Yellow-browed Warbler (Phylloscopus inornatus)

A surprising find during this Atlas period was the Yellow-browed Warbler on 27 February 2007, at an unlikely site, a Borough Council work depot on the edge of Crewe (SJ65Y)! It was in a hawthorn hedgerow with some larger trees covered in ivy, with the bird first being noticed by its call, then watched for some time as it accompanied two Blue Tits. It is possible that the warbler had been present for most of the month as the observer (Mark Stubbs) had heard a similar call on 3 February.

This is the first ever county record outside the autumn migration period: all previous county records, from the first in 1973 onwards, have been from 21 September, with most in October and three November records. One of these, in a Parkgate garden on 26 and 30 November 1994, falls within our defined winter period. This species does have a history of being found in sites away from the normal rarity hot-spots: at least six of the previous Yellow-browed Warblers in the county have been in gardens.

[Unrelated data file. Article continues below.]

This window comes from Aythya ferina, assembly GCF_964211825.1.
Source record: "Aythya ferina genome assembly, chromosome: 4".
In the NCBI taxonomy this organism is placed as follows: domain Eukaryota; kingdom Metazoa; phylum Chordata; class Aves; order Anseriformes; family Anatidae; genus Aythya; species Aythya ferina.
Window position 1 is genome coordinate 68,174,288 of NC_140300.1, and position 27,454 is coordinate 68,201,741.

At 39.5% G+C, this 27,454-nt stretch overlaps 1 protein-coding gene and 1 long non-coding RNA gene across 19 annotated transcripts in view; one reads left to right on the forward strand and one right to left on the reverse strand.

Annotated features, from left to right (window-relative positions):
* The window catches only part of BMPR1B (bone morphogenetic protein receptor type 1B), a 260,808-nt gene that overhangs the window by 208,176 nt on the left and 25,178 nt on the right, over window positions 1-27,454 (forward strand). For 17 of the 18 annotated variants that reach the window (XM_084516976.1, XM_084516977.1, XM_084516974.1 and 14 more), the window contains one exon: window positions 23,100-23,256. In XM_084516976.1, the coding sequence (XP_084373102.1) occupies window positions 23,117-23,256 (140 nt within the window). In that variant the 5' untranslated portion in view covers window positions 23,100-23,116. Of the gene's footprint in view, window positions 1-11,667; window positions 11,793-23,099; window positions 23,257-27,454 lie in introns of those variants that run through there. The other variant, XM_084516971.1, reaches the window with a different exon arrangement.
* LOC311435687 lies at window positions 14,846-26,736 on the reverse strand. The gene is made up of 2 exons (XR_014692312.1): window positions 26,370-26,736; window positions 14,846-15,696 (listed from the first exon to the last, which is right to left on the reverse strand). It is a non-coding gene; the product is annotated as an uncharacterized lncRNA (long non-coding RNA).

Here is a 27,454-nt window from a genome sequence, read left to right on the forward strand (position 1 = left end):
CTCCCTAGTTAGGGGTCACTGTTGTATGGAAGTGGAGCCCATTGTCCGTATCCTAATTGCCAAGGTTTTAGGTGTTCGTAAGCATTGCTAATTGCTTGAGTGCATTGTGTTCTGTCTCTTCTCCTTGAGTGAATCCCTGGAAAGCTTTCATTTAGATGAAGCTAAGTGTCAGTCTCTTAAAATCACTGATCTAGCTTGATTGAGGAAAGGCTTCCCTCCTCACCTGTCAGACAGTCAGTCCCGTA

Being insectivorous all year round, Yellow-browed Warblers have to quit their breeding grounds, in Russia east of the Urals, as autumn sets in, and they head for their wintering area in south-east Asia. Some apparently undertake ‘reverse migration’ and every year hundreds, or thousands, reach northern Europe. Yellow-browed Warblers are unusual in winter, but a few individuals have been recorded in Britain, mostly on the south coast (Migration Atlas).